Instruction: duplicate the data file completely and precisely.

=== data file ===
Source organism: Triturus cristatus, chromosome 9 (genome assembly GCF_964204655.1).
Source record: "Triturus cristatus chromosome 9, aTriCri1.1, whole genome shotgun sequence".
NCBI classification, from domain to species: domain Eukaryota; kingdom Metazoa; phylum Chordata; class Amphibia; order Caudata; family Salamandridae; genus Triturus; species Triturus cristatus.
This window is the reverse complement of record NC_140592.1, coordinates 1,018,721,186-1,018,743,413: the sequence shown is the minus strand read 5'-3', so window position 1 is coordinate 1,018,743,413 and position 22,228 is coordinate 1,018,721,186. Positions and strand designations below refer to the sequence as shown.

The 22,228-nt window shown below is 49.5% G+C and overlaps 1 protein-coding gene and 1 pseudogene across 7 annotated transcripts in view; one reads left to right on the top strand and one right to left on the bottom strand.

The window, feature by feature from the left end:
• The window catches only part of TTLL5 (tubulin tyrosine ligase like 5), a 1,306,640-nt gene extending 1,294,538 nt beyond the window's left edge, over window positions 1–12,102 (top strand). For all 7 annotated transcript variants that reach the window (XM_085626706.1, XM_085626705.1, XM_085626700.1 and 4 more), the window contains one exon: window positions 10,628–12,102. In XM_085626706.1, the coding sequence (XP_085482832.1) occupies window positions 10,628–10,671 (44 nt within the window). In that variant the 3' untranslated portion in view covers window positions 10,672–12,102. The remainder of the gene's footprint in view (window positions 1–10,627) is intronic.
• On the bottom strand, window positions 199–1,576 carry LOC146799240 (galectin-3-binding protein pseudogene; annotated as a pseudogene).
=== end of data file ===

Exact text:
Source organism: Triturus cristatus, chromosome 9 (genome assembly GCF_964204655.1).
Source record: "Triturus cristatus chromosome 9, aTriCri1.1, whole genome shotgun sequence".
NCBI classification, from domain to species: domain Eukaryota; kingdom Metazoa; phylum Chordata; class Amphibia; order Caudata; family Salamandridae; genus Triturus; species Triturus cristatus.
This window is the reverse complement of record NC_140592.1, coordinates 1,018,721,186-1,018,743,413: the sequence shown is the minus strand read 5'-3', so window position 1 is coordinate 1,018,743,413 and position 22,228 is coordinate 1,018,721,186. Positions and strand designations below refer to the sequence as shown.

The 22,228-nt window shown below is 49.5% G+C and overlaps 1 protein-coding gene and 1 pseudogene across 7 annotated transcripts in view; one reads left to right on the top strand and one right to left on the bottom strand.

The window, feature by feature from the left end:
• The window catches only part of TTLL5 (tubulin tyrosine ligase like 5), a 1,306,640-nt gene extending 1,294,538 nt beyond the window's left edge, over window positions 1–12,102 (top strand). For all 7 annotated transcript variants that reach the window (XM_085626706.1, XM_085626705.1, XM_085626700.1 and 4 more), the window contains one exon: window positions 10,628–12,102. In XM_085626706.1, the coding sequence (XP_085482832.1) occupies window positions 10,628–10,671 (44 nt within the window). In that variant the 3' untranslated portion in view covers window positions 10,672–12,102. The remainder of the gene's footprint in view (window positions 1–10,627) is intronic.
• On the bottom strand, window positions 199–1,576 carry LOC146799240 (galectin-3-binding protein pseudogene; annotated as a pseudogene).